United States relations with Mexico will never be the same again. For 49 years, the US could count on Mexico's Institutional Revolutionary Party (PRI) to win every presidential election and every Senate seat. But with the surprisingly strong showing of the new center-left coalition in last week's elections, that is no longer the case.
This emerging pluralism will make Mexico less predictable, but it could make for greater stability in the long run, say State Department officials and independent analysts.
``Democracy is a risk; it does not automatically produce what the US wants,'' says M.Delal Baer, a Mexico specialist at the Center for Strategic and International Studies. ``But the risks of a closed system are even greater.''
The longer the system remained closed, the greater the people's frustration and the greater the potential for serious popular unrest that would cause the US major concern. But by yesterday, it appeared that the uproar over alleged electoral fraud was dying down and that President-elect Carlos Salinas de Gortari could get on with the business of building a consensus on his program with both the opposition parties and within his own party, the PRI.
It remains unclear how much impact these forces will have on Mr. Salinas's plans for US-Mexican relations. Some analysts suggest the new left-leaning National Democratic Front (FDN) will pressure Salinas to be more nationalistic than he might have been. They suggest the possibility of a tougher stand toward foreign creditors on Mexico's $107 billion foreign debt, but do not expect radical moves such as capping interest payments. Cuauht'emoc C'ardenas, who ran a surprising second in voting as the NDF candidate, had said Mexico should consider freezing debt repayment altogether.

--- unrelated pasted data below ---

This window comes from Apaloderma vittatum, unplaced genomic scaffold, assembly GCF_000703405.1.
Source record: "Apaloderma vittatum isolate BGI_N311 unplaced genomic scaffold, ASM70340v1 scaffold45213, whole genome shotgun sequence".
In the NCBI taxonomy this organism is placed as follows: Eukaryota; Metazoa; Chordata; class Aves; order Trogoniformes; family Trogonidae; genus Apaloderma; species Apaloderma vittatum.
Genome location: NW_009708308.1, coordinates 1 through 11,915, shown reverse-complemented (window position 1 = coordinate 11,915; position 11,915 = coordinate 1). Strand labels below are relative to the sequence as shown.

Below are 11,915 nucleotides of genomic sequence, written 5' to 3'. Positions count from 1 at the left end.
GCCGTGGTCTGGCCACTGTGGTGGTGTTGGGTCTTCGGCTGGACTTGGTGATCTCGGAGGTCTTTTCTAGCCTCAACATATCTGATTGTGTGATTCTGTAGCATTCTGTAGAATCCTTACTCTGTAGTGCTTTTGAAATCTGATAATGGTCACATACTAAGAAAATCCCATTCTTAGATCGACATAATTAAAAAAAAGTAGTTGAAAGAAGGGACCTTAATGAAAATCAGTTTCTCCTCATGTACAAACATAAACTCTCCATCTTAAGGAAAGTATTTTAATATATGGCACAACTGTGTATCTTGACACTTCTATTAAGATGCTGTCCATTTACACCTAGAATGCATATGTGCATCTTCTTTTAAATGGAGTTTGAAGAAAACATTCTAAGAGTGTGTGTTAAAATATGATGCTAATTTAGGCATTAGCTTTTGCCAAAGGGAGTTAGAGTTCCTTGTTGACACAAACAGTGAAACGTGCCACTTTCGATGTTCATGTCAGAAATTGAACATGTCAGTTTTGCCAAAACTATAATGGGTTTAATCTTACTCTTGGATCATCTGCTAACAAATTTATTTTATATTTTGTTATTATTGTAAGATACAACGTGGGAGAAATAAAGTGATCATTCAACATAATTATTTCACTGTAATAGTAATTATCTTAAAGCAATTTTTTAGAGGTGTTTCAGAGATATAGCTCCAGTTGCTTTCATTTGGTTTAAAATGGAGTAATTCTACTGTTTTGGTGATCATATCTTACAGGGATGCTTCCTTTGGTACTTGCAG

Salinas may also feel the need to establish his independence from the US by turning up the rhetoric, for a while at least. The Reagan administration has kept its own distance by keeping quiet about the elections so far, an approach considered wise, given Mexico's great sensitivity about its powerful neighbor to the north - including lingering resentment over losing almost half its territory to the US in the Mexican-American War in the 1840s.
C'ardenas's impact may be muted, however, by infighting within FDN and the party's inability so far to turn its 30 percent vote share into a proportional number of congressional seats. Some analysts also suggest that many of his votes were more anti-PRI than pro-C'ardenas.
Privately, administration officials say they feel they can work with Salinas and are encouraged by his push to reform the nation's electoral system with its tradition of fraud. Salinas, currently budget and planning minister, has long experience with the US. He spent years at Harvard University's Kennedy School of Government and speaks excellent English.
Had Salinas won an undisputed victory, he would have been expected to continue President Miguel de la Madrid Hurtado's opening up of the economy, which included privatization of industry and more opportunities for foreign investment in Mexico. But his need to build a national consensus, a tradition in Mexican politics, throws doubt on how much this program can remain on track. Because of the magnitude of US-Mexican relations - encompassing the areas of most US government agencies (trade, debt, drugs, immigration, environment, education, etc.) - they are handled differently in the US from other bilateral relations. Issues are often handled on the Cabinet level, with the State Department as a ``pass-through,'' explains a department official.
Over the past several years, US-Mexican ties have operated on two levels - the high-visibility crisis level and the low-visibility cooperative level. If one judged the warmth of relations only by the headlines, one might think the US and Mexico are like the Hatfields and McCoys. The recent flare-up over Mexico's release from prison of William Morales, an alleged Puerto Rican terrorist wanted in the US, is one example. But behind the scenes, contacts on issues such as trade and environment are steady.
``Things work best when no one talks about them,'' quipped a former US diplomat who served in Mexico.
Successive administrations have grappled with how to manage day-to-day relations. The Carter administration set up special working groups, which failed for lack of well-defined goals. Under President Reagan, the US and Mexico set up bilateral groups on general issues and commerce. But poor interagency coordination has hampered their effectiveness.
With the US facing elections of its own, both sides of the US-Mexican equation are up in the air. But one thing is certain: Mexico's political upheaval has made a complex relationship even more so.